These may not always be malicious attacks, many breaches have come from mistakes, or a carelessness/ignorance towards security procedures. Some of the most common malicious attacks come from rogue or ex-employees.
What Data Could Be At Risk?
• Business bank account information, numbers and log-ins.
• Personal and sensitive data about clients/customers.
• Information about your business’ products and services.
• Trade secrets.
• Financial and personal information about staff.
• Future business plans.
Methods of Attack
• Social Engineering
This is when an employee is manipulated into giving up passwords or other confidential information that only they have access to.
• Data Sharing
Data sharing is when the attacker shares any data they have with a 3rd party or the public.
• Unauthorised Downloading
This when an unauthorised person downloads company data on to a personal USB drive, or another kind of strong medium.
• Physical Theft
When the attacker physically steals company equipment such as computers and mobile devices that hold company data.
How to Prevent your Business from Inside Threats
Insider threats can come from a lot of different people in a lot of different places so it can be difficult to protect your business from everything. However, there are some simple steps you can take to lessen the risk.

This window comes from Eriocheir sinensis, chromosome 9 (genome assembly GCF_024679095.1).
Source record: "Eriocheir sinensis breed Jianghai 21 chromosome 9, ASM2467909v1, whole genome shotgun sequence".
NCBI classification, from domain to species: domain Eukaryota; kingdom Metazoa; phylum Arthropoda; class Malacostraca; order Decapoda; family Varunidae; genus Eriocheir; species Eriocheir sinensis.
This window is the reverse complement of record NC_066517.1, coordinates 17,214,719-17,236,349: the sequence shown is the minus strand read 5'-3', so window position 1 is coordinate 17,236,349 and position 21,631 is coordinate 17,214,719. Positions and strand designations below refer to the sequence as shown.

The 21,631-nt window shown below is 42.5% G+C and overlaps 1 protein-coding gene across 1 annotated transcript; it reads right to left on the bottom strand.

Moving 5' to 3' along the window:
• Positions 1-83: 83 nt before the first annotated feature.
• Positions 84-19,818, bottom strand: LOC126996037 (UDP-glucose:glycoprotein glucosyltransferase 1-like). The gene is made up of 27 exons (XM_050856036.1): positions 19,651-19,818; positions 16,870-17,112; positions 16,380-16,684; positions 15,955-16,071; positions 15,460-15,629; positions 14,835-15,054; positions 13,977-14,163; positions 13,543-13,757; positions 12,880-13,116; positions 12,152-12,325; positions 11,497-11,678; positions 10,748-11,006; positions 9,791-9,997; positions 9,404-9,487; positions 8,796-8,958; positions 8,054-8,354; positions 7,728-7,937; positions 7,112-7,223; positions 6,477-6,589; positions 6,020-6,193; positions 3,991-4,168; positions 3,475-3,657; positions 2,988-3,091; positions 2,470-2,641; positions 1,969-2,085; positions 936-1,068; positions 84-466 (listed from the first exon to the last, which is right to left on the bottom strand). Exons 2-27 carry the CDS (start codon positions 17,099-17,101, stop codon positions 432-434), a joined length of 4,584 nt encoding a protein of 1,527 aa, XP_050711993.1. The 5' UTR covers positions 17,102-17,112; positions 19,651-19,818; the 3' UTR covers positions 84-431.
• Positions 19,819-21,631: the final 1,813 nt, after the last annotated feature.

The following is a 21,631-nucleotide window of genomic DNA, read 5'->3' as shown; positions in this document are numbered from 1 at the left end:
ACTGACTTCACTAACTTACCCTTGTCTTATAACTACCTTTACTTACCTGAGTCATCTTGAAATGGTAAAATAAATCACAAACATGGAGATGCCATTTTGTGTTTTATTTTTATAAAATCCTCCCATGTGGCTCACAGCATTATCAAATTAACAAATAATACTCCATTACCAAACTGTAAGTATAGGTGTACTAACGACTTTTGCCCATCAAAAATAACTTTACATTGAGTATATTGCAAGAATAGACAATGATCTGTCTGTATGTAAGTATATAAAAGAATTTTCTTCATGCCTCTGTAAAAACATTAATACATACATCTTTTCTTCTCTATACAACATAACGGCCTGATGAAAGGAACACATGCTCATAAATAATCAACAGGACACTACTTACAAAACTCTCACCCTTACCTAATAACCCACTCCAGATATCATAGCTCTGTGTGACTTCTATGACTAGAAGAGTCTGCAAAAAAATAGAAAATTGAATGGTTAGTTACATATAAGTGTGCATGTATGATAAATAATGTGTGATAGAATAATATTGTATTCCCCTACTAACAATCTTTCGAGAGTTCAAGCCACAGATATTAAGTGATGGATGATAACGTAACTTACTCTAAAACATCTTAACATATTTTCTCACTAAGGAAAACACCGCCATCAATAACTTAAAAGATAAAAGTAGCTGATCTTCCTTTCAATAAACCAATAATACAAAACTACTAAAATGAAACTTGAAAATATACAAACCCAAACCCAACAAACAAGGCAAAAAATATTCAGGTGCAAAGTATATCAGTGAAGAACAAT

• Background Checks
This probably goes without saying, but the first line of defence when it comes to employees is performing a proper background check on them before you hire them. This doesn’t have to be anything complicated, but you should at least check them out online and have a look at their social media profiles. Doing that and calling their previous employer should give you all the information you need.
• Keep an Eye on Employee Behaviour
Be suspicious if there are any big changes in an employee’s behaviour. Have they suddenly paid off debts, going on a lot of holidays, or are they staying at work late or coming in at odd hours when no one else is around?
• Limit Employees with Privileges
The fewer employees you have with privileges to access data, the easier it will be to keep that data protected. There will be fewer employees with the ability to conduct malicious actions, fewer people that can make mistakes and fewer accounts that can be hacked. When each new account is created for an employee, it should be created with the least amount of privileges possible (levels of data which can be accessed). This can then be increased when necessary.
• Monitor Users’ Actions
It’s definitely worthwhile investing in a user action monitoring software which will record user sessions. This will allow you to go back and check any action performed so you can see exactly what happened, whether it was a malicious action or a mistake.
• Make Employees Aware of the Consequences
It is very important to minimise the risk of employee mistakes as well as purposeful actions. The best way to do this is by educating them on the consequences the business will face if something were to happen and how it would affect them in return. If they know you are hot on this and monitoring users, it is much less likely that they will try to attempt something.